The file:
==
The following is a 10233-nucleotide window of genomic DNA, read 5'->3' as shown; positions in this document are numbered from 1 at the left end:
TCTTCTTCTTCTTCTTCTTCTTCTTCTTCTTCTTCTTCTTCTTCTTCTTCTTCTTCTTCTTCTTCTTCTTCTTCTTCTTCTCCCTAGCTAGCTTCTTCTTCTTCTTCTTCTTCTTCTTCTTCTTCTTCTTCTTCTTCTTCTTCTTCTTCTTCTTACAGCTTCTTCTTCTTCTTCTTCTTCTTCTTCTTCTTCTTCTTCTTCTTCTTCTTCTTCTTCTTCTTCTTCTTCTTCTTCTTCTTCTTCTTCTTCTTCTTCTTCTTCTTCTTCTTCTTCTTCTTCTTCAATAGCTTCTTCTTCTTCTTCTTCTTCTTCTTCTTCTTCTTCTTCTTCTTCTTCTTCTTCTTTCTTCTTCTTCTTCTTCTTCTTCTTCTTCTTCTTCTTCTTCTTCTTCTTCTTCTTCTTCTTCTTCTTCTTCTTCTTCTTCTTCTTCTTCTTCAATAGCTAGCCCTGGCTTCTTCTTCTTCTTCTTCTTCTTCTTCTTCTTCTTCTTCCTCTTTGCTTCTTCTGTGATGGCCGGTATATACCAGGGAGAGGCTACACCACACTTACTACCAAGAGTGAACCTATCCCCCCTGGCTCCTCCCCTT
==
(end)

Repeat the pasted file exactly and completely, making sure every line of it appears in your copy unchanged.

The following is a 10233-nucleotide window of genomic DNA, read 5'->3' as shown; positions in this document are numbered from 1 at the left end:
TCTTCTTCTTCTTCTTCTTCTTCTTCTTCTTCTTCTTCTTCTTCTTCTTCTTCTTCTTCTTCTTCTTCTTCTTCTTCTTCTCCCTAGCTAGCTTCTTCTTCTTCTTCTTCTTCTTCTTCTTCTTCTTCTTCTTCTTCTTCTTCTTCTTCTTCTTACAGCTTCTTCTTCTTCTTCTTCTTCTTCTTCTTCTTCTTCTTCTTCTTCTTCTTCTTCTTCTTCTTCTTCTTCTTCTTCTTCTTCTTCTTCTTCTTCTTCTTCTTCTTCTTCTTCTTCTTCTTCTTCAATAGCTTCTTCTTCTTCTTCTTCTTCTTCTTCTTCTTCTTCTTCTTCTTCTTCTTCTTCTTTCTTCTTCTTCTTCTTCTTCTTCTTCTTCTTCTTCTTCTTCTTCTTCTTCTTCTTCTTCTTCTTCTTCTTCTTCTTCTTCTTCTTCTTCTTCAATAGCTAGCCCTGGCTTCTTCTTCTTCTTCTTCTTCTTCTTCTTCTTCTTCTTCCTCTTTGCTTCTTCTGTGATGGCCGGTATATACCAGGGAGAGGCTACACCACACTTACTACCAAGAGTGAACCTATCCCCCCTGGCTCCTCCCCTT